Thoughts. Ramblings. Heavy-hipped. Mango-obsessed.

My History, (Not) My Month...

Ask a lot of UK-based working black artists - 'Black History Month' is when they earn a significantly bigger chunk of money than most other months. I'm no exception. And I'm grateful for the opportunity.

However, as each 'Black History Month' has come and gone, I've grown increasingly dis-satisfied with the whole event. I don't think there should be a Black History Month at all because I beleive it should be spread out throughout the year. I've worked in schools - and as much as I appreciate their initiative to have a yearly BHM event at all (and some are really good events, doing the best they can with the budget they have), sometimes it all seems very 'tick the boxes so we can be seen to have done something for BHM' to me. Superficial.

There are a lot of students who don't see their faces reflected in their history textbooks and when they do, it's invariably about how their ancestors were slaves (and if you're gonna teach a black student about slavery, why not also teach them how strong & stubborn their ancestors were to have survived it, to have held doggedly to language and customs and rituals - and that that strong defiant gene exists in them, the student).

I don't think it's enough to bring a black artist in for one day in October. I also think it's quite ironic and unfortunate that some artists encounter ignorance, stereotypes & racist undertones (subtle or otherwise) in the very schools & organisations that have invited them to their BHM event in the first place. It's happened to me a few times and that's a few times too many.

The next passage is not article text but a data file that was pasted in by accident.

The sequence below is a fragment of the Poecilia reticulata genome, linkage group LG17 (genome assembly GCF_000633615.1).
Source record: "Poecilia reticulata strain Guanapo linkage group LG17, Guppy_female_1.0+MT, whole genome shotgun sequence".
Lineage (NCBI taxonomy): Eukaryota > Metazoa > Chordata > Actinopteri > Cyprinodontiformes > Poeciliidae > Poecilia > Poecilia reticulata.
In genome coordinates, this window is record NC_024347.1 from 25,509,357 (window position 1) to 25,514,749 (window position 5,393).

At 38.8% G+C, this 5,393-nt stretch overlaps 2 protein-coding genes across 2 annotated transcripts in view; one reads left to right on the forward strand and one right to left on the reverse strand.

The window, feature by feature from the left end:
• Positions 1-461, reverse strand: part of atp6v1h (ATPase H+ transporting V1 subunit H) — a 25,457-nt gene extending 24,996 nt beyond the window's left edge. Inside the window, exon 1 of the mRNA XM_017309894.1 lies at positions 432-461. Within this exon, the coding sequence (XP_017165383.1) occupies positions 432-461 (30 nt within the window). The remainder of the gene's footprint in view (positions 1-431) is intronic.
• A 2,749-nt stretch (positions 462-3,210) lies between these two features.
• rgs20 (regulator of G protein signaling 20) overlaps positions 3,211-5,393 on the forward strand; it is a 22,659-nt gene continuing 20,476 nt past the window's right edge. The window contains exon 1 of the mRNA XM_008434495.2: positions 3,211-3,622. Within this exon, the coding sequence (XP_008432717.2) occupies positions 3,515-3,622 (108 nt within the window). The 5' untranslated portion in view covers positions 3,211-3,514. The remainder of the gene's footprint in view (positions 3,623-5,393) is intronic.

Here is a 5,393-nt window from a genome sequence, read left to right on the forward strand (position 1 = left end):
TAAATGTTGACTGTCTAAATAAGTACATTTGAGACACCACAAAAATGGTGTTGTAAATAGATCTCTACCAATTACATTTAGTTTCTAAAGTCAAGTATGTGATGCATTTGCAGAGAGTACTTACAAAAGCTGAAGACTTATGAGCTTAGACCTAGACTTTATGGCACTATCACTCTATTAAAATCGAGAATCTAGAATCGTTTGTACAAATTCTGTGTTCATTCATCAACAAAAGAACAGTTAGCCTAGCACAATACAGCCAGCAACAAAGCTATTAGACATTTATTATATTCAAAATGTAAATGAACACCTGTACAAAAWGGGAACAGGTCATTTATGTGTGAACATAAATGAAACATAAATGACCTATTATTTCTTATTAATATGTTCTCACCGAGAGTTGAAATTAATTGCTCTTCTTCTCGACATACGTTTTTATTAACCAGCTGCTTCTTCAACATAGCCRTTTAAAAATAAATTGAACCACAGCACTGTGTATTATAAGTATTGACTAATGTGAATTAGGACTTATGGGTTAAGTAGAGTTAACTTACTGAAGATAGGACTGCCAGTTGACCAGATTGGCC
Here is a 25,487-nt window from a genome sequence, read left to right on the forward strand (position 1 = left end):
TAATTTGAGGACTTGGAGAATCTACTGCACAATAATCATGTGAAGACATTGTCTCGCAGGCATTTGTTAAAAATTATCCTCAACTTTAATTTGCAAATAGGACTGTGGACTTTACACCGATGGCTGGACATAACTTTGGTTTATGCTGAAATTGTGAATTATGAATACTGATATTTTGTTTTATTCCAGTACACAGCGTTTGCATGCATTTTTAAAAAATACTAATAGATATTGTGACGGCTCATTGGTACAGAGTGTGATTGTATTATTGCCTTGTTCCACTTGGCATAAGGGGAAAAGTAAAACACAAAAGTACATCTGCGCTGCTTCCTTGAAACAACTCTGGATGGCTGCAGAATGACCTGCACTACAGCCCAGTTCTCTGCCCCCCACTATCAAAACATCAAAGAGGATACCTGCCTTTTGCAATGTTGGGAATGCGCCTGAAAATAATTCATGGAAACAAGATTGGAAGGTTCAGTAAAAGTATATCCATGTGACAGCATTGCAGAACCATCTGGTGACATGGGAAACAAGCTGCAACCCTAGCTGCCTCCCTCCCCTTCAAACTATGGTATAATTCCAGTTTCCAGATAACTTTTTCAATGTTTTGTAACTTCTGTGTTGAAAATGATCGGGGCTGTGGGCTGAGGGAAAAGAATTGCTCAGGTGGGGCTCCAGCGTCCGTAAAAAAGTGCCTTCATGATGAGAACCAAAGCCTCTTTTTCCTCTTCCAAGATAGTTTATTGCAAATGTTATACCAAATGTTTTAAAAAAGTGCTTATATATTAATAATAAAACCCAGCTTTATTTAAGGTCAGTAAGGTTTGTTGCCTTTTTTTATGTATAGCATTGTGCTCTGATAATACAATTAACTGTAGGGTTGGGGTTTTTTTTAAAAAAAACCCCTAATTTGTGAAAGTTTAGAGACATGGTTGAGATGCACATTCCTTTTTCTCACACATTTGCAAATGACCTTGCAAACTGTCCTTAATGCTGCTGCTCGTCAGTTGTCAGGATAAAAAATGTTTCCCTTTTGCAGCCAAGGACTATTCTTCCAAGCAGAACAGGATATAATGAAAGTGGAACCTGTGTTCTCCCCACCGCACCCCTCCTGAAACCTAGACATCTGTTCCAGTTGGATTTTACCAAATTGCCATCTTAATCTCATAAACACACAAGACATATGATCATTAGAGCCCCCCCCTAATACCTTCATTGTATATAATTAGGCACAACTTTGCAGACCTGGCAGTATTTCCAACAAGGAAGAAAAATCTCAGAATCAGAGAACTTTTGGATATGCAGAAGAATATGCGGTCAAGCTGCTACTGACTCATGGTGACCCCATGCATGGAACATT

I commend all schools and organisations that recognise that black history (any history for that matter) is much more than a month, than slavery, and do their best to address it on a deeper level.


Bloggrrl said...

I have always had a problem with Black History Month, because it implies that Black History is only worth a month's worth of time, while the rest of the time is what--White History? After hearing many of my Hispanic students in particular ask me, "Where were we?" while studying a particular period in American history, I have made a huge effort to get all of the angles.

Ebele said...

Hi bloggrrl! How are ya?!

Well, in the UK this year, we technically get 'black history' for a whole year as it's the commemoration of the slave trade act passed 200 years ago. The whole commemoration un-nerves me too as the slave trade becomes this massive focal point for a whole year.

Like I said before, your students are very lucky to have you as a teacher - maybe they could create a version of how they feel a history textbook ought to be.